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I was reading some articles on jacobinmag.com and I noticed that their letter j has a sort of tick or tail on the right hand side at the base. I was wondering if anyone could tell me what this tick is called or provide some info about where it originates. Thanks! Pictured is a word with the j I'm describing.

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I also see that tick on that website. There's something suspect to that Antwerp font on jacobinmag.com. Looking at the code, the font-face is Antwerp. Look up Antwerp font and I found this link: https://www.a2-type.co.uk/antwerp which shows the J without the tick (u&lc). Digging deeper, I noticed the Antwerp webfont on the typographer's website is called f-Antwerp_Light. I would suspect that the webmaster from jacobinmag.com is hosting a custom font that was recoded with a glitch. Another test confirms this by changing the font on jacobinmag to Arial shows the J as just being the normal J as we know it.

The answer to your question is, "there is no name for that improvised nick by the webmaster."

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    typophile.com/node/115888 "Antwerp" font made by Henrik Kubel for Playtype"; "The Antwerp lowercase ‘j‘ was designed this way. It is not a mistake, in fact it helps the direction of reading and matches the ‘i’ better. There will be a future version of the Antwerp font(s) without this detail." – Yorik Jun 2 '17 at 14:38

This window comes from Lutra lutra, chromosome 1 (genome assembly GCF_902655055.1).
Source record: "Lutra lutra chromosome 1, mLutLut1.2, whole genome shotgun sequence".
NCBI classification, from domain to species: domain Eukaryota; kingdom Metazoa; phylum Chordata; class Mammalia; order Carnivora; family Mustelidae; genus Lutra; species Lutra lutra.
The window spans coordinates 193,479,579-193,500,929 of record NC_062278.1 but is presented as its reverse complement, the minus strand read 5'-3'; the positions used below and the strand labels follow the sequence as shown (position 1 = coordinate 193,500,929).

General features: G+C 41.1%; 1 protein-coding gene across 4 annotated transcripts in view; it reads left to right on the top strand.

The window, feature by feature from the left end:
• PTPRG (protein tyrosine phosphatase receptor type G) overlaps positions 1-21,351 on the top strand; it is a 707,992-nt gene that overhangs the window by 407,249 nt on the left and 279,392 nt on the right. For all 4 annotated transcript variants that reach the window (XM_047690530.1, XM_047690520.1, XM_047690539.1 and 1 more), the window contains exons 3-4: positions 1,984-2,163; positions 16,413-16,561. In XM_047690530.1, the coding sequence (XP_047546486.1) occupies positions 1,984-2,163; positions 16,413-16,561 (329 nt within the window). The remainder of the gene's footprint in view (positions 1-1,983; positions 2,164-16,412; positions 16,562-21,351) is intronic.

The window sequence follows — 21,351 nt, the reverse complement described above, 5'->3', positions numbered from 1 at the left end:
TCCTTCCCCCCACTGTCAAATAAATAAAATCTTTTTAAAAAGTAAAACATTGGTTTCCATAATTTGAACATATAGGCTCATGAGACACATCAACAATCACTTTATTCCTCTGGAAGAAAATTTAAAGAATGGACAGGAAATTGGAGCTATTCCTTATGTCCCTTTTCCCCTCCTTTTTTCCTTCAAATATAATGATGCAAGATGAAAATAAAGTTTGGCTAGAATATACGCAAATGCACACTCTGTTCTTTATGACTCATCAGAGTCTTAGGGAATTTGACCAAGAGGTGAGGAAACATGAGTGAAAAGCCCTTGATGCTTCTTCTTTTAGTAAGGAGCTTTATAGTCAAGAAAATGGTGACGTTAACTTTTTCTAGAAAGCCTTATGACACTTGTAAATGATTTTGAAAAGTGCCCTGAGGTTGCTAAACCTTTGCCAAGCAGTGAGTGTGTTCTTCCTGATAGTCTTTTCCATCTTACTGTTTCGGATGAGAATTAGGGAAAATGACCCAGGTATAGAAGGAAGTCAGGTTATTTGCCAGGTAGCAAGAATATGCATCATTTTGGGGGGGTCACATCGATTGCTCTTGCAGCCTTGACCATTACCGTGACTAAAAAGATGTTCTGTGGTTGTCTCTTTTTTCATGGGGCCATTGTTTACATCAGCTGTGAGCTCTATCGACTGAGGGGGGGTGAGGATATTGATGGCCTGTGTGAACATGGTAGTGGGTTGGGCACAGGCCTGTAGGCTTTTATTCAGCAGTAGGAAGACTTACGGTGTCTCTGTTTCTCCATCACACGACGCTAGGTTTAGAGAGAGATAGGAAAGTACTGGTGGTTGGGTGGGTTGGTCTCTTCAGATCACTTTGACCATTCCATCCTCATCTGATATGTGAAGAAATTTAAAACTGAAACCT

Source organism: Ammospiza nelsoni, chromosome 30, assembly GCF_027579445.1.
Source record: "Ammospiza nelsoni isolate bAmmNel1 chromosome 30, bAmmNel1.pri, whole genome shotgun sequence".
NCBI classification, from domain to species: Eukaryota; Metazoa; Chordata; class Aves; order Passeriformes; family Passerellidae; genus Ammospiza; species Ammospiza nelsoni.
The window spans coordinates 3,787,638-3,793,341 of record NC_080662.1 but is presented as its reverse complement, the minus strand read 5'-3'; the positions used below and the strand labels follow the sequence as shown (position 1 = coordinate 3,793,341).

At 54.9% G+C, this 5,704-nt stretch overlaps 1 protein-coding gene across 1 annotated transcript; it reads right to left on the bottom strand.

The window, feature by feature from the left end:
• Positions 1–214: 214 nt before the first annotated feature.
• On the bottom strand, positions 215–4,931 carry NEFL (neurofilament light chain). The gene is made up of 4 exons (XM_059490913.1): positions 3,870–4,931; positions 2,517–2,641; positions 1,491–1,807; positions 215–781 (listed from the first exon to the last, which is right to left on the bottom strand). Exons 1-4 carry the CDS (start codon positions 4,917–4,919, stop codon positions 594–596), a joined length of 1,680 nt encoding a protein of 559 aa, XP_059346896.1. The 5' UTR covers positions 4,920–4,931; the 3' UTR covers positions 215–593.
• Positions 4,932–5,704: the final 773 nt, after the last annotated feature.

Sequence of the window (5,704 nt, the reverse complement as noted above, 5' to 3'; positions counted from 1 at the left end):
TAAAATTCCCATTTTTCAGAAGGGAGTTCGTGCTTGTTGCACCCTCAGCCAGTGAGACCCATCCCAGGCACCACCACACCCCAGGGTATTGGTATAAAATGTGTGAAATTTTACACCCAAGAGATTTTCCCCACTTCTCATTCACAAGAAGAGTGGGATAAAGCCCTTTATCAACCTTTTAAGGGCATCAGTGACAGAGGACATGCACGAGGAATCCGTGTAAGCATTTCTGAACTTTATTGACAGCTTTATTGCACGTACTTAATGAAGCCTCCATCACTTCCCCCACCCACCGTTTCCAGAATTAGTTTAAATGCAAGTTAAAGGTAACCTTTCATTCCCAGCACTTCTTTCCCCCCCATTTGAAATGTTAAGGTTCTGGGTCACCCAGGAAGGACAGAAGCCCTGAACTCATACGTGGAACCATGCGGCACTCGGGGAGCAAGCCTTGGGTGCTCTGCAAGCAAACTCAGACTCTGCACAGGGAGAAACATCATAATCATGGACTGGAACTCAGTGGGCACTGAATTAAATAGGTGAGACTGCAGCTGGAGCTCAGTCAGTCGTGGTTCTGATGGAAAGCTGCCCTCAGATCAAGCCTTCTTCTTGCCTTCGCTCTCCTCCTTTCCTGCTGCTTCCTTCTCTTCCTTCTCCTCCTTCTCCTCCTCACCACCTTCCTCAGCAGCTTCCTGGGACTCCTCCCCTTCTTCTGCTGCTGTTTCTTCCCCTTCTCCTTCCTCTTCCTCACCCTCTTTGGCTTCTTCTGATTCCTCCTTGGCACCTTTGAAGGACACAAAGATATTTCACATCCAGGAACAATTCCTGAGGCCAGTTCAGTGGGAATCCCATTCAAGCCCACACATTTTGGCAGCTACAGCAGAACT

• There are at least two fonts with the name 'Antwerp'. The one here: vllg.com/a2-type/antwerp/specimen has the funny little extra appendage on the j and the J. You're conclusion is correct though, there's no name for it it's just a little idiosyncrasy. – Westside Jun 2 '17 at 14:39
  • So, maybe more complicated than that. I dug a little and found other examples such as a 2000s font purportedly based on a "Viking Old Style" from 1909. The thing is: "J" didn't even exist as a letter (it was a swash I for roman numerals prior) until circa 1575, so the Antwerp designer who said he based it on 15th century typefaces is...stretching the truth. – Yorik Jun 2 '17 at 14:39
  • @Yorik could you leave that as another answer option. – Ryan Jun 2 '17 at 14:53
  • @ryan: excepting the little tidbit about viking old style, this is all a simple expansion on jhurley. If I come across anything more specific to I might lift that part and make an answer. I think it is idiosyncratic and unlikely to have a name aside from the usual serif or crossbar. – Yorik Jun 2 '17 at 15:32

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